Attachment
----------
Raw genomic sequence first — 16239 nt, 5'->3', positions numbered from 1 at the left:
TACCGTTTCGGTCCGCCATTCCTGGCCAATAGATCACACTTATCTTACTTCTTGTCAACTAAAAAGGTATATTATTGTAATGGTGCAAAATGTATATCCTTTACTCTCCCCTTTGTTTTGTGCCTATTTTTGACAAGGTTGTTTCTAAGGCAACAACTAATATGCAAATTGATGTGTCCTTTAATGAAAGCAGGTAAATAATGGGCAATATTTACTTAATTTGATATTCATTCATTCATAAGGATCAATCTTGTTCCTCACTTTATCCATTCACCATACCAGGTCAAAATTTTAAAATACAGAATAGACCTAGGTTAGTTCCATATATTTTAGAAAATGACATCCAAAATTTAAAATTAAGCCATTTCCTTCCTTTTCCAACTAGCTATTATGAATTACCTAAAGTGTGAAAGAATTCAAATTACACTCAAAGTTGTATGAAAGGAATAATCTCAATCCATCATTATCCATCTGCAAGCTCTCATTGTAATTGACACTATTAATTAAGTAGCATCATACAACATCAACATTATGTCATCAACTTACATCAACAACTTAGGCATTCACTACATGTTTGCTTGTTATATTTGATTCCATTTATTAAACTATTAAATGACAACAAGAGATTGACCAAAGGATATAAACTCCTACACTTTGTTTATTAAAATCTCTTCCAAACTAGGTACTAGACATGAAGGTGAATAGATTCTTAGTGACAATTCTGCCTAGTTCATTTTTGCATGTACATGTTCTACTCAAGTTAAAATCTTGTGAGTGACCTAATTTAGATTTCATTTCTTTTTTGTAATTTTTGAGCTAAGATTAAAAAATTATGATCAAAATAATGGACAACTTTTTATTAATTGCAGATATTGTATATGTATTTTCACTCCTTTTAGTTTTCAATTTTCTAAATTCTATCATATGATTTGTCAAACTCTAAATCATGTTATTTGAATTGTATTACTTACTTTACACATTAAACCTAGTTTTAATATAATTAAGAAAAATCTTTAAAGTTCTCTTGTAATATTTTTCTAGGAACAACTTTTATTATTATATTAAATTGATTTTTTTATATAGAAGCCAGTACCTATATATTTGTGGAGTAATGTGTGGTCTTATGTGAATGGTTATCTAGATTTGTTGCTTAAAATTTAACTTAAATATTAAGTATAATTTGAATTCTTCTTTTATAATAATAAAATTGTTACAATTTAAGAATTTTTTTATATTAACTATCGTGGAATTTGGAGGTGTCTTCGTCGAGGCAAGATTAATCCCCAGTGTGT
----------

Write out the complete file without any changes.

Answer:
Raw genomic sequence first — 16239 nt, 5'->3', positions numbered from 1 at the left:
TACCGTTTCGGTCCGCCATTCCTGGCCAATAGATCACACTTATCTTACTTCTTGTCAACTAAAAAGGTATATTATTGTAATGGTGCAAAATGTATATCCTTTACTCTCCCCTTTGTTTTGTGCCTATTTTTGACAAGGTTGTTTCTAAGGCAACAACTAATATGCAAATTGATGTGTCCTTTAATGAAAGCAGGTAAATAATGGGCAATATTTACTTAATTTGATATTCATTCATTCATAAGGATCAATCTTGTTCCTCACTTTATCCATTCACCATACCAGGTCAAAATTTTAAAATACAGAATAGACCTAGGTTAGTTCCATATATTTTAGAAAATGACATCCAAAATTTAAAATTAAGCCATTTCCTTCCTTTTCCAACTAGCTATTATGAATTACCTAAAGTGTGAAAGAATTCAAATTACACTCAAAGTTGTATGAAAGGAATAATCTCAATCCATCATTATCCATCTGCAAGCTCTCATTGTAATTGACACTATTAATTAAGTAGCATCATACAACATCAACATTATGTCATCAACTTACATCAACAACTTAGGCATTCACTACATGTTTGCTTGTTATATTTGATTCCATTTATTAAACTATTAAATGACAACAAGAGATTGACCAAAGGATATAAACTCCTACACTTTGTTTATTAAAATCTCTTCCAAACTAGGTACTAGACATGAAGGTGAATAGATTCTTAGTGACAATTCTGCCTAGTTCATTTTTGCATGTACATGTTCTACTCAAGTTAAAATCTTGTGAGTGACCTAATTTAGATTTCATTTCTTTTTTGTAATTTTTGAGCTAAGATTAAAAAATTATGATCAAAATAATGGACAACTTTTTATTAATTGCAGATATTGTATATGTATTTTCACTCCTTTTAGTTTTCAATTTTCTAAATTCTATCATATGATTTGTCAAACTCTAAATCATGTTATTTGAATTGTATTACTTACTTTACACATTAAACCTAGTTTTAATATAATTAAGAAAAATCTTTAAAGTTCTCTTGTAATATTTTTCTAGGAACAACTTTTATTATTATATTAAATTGATTTTTTTATATAGAAGCCAGTACCTATATATTTGTGGAGTAATGTGTGGTCTTATGTGAATGGTTATCTAGATTTGTTGCTTAAAATTTAACTTAAATATTAAGTATAATTTGAATTCTTCTTTTATAATAATAAAATTGTTACAATTTAAGAATTTTTTTATATTAACTATCGTGGAATTTGGAGGTGTCTTCGTCGAGGCAAGATTAATCCCCAGTGTGT